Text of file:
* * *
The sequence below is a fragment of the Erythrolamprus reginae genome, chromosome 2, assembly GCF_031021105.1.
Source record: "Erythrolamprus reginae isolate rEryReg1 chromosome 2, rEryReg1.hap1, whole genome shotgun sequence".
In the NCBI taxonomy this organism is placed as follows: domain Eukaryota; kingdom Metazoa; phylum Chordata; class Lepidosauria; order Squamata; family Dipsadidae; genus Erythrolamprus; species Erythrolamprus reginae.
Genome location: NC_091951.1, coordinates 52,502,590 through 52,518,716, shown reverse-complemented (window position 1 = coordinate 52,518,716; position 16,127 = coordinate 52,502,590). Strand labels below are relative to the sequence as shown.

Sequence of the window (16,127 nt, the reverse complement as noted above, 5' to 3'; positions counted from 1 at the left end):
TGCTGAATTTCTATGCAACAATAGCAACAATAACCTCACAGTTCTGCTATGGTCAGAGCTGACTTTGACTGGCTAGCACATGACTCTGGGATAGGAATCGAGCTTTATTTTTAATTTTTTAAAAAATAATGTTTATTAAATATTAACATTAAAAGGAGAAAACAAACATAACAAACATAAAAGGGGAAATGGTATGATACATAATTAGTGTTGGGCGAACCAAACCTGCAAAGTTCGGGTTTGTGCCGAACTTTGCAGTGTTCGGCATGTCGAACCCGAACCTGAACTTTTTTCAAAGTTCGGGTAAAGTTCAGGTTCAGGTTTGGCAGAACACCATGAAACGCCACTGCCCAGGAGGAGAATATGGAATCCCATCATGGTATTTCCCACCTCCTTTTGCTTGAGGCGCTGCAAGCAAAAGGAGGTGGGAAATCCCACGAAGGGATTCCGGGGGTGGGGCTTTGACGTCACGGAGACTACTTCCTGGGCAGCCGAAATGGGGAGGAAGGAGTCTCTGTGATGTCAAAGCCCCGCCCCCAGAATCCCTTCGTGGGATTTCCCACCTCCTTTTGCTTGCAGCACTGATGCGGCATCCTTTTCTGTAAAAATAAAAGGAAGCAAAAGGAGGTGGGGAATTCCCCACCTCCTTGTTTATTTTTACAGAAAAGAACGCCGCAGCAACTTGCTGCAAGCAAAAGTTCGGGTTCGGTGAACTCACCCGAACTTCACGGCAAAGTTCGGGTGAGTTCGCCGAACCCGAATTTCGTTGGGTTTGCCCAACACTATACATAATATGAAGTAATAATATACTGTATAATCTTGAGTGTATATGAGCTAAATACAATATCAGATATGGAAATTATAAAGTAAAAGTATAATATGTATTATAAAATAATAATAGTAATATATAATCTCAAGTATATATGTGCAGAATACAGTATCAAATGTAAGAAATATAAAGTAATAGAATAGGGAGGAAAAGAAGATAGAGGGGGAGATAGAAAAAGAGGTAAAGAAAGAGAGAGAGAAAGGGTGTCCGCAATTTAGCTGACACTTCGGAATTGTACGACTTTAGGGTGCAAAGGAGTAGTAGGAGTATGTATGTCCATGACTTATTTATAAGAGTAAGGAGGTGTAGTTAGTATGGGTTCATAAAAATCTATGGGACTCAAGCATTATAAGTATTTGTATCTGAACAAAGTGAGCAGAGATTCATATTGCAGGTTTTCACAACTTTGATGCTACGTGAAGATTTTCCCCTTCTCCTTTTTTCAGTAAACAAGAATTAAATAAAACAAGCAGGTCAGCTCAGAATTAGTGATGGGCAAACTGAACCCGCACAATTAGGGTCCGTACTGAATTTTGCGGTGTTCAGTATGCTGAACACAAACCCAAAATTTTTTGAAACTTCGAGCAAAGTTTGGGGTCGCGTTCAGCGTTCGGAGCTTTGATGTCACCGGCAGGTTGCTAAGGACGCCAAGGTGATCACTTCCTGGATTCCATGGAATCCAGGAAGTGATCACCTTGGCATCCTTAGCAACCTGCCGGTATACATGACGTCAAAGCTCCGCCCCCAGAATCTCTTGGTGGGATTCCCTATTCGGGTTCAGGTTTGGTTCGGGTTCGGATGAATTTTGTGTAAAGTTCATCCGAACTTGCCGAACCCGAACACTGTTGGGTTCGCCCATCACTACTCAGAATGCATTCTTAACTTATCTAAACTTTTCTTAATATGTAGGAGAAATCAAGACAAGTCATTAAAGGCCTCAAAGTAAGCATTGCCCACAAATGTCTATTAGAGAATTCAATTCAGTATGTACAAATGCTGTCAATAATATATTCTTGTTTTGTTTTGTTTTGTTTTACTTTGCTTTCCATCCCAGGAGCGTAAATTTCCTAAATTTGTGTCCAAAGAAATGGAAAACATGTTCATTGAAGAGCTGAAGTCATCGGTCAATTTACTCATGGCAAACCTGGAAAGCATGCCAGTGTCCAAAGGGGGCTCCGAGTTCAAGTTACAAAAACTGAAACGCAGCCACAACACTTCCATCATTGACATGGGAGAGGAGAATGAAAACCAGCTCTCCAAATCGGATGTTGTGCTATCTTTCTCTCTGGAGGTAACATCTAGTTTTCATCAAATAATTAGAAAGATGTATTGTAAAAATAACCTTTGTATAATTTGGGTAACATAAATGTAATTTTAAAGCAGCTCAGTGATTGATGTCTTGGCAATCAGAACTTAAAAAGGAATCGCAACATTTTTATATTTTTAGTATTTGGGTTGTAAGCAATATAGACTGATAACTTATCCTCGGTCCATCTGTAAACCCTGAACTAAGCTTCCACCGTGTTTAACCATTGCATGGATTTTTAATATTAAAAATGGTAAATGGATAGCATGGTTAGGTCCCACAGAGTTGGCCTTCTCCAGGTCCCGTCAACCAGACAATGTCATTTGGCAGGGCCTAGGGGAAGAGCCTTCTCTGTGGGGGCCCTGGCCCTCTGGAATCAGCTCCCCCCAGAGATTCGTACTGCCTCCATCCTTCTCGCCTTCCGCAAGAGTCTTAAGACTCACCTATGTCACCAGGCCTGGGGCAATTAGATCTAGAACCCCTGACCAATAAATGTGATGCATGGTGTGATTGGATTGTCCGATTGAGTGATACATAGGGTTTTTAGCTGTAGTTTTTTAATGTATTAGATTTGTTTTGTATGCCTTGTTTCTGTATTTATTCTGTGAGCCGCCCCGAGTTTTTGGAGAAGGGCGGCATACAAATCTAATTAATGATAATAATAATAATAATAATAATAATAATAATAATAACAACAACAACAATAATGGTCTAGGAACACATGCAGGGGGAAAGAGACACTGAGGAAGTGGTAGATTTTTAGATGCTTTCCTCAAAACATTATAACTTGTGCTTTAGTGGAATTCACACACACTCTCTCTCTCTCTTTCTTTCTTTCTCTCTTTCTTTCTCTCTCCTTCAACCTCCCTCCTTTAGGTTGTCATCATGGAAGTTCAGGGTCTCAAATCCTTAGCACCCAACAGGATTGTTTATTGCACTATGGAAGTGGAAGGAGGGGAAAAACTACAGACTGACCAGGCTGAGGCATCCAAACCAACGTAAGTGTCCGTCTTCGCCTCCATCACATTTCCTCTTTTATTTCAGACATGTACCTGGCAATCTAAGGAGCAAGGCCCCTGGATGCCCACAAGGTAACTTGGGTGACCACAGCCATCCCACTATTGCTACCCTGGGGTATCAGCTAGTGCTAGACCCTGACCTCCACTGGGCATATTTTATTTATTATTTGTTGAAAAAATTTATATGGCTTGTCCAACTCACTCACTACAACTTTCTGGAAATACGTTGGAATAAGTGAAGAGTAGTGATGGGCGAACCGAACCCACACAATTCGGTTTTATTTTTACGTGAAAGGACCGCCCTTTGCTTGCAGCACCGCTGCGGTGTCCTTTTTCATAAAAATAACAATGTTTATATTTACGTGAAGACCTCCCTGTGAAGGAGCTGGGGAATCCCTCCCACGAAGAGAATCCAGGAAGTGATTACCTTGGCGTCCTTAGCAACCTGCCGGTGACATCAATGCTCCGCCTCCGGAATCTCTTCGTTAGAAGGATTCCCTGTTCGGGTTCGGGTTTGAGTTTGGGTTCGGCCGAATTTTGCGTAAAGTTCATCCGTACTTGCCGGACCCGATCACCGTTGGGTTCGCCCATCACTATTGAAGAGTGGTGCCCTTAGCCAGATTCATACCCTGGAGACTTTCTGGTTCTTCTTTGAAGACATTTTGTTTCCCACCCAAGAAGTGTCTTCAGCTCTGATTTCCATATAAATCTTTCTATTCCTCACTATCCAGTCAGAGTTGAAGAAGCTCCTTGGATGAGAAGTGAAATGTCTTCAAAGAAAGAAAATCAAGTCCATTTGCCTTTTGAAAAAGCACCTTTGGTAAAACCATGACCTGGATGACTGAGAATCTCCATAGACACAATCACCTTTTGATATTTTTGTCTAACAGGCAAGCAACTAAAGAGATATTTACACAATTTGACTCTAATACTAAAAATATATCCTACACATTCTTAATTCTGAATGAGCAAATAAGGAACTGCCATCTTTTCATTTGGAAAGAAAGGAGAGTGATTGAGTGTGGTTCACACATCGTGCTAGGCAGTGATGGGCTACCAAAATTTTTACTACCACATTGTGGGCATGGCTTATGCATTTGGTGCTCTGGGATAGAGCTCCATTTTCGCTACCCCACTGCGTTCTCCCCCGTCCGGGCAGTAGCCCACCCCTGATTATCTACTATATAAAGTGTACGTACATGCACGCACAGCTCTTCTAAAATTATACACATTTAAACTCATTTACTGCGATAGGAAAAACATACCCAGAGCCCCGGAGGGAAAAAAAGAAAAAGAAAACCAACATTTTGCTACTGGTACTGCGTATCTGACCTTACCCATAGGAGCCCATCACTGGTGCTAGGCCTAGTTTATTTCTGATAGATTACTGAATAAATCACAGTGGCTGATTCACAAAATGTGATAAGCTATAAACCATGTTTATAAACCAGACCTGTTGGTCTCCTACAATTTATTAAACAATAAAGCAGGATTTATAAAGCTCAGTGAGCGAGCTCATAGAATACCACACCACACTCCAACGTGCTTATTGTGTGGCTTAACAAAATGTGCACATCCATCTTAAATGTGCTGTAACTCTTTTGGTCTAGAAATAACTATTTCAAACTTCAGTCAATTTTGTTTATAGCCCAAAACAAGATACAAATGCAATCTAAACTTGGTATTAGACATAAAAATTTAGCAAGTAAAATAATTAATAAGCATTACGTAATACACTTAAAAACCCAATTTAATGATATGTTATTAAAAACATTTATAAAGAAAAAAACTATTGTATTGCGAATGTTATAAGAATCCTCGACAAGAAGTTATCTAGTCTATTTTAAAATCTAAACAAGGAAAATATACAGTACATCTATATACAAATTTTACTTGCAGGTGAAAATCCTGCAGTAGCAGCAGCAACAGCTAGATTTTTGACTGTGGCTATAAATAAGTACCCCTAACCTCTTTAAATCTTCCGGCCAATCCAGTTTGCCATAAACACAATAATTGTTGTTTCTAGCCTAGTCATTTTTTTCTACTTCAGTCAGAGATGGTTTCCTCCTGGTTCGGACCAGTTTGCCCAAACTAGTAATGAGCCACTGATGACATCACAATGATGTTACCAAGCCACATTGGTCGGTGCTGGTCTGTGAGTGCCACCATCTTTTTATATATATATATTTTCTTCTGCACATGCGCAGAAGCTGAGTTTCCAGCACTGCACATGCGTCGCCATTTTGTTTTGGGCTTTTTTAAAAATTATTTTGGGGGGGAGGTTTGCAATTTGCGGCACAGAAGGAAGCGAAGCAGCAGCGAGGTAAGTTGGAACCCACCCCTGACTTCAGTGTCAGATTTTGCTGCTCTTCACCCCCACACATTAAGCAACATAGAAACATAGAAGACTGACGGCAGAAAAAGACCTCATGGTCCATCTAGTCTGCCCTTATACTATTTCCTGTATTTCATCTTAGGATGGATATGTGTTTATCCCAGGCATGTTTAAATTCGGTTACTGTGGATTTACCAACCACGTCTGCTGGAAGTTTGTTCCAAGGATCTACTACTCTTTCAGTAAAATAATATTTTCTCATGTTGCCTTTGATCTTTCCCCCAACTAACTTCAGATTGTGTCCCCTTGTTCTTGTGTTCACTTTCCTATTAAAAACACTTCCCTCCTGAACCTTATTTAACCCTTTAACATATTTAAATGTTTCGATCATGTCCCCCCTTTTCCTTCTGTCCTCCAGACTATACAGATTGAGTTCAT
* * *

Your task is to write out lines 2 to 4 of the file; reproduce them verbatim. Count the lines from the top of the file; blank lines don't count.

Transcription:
Source record: "Erythrolamprus reginae isolate rEryReg1 chromosome 2, rEryReg1.hap1, whole genome shotgun sequence".
In the NCBI taxonomy this organism is placed as follows: domain Eukaryota; kingdom Metazoa; phylum Chordata; class Lepidosauria; order Squamata; family Dipsadidae; genus Erythrolamprus; species Erythrolamprus reginae.
Genome location: NC_091951.1, coordinates 52,502,590 through 52,518,716, shown reverse-complemented (window position 1 = coordinate 52,518,716; position 16,127 = coordinate 52,502,590). Strand labels below are relative to the sequence as shown.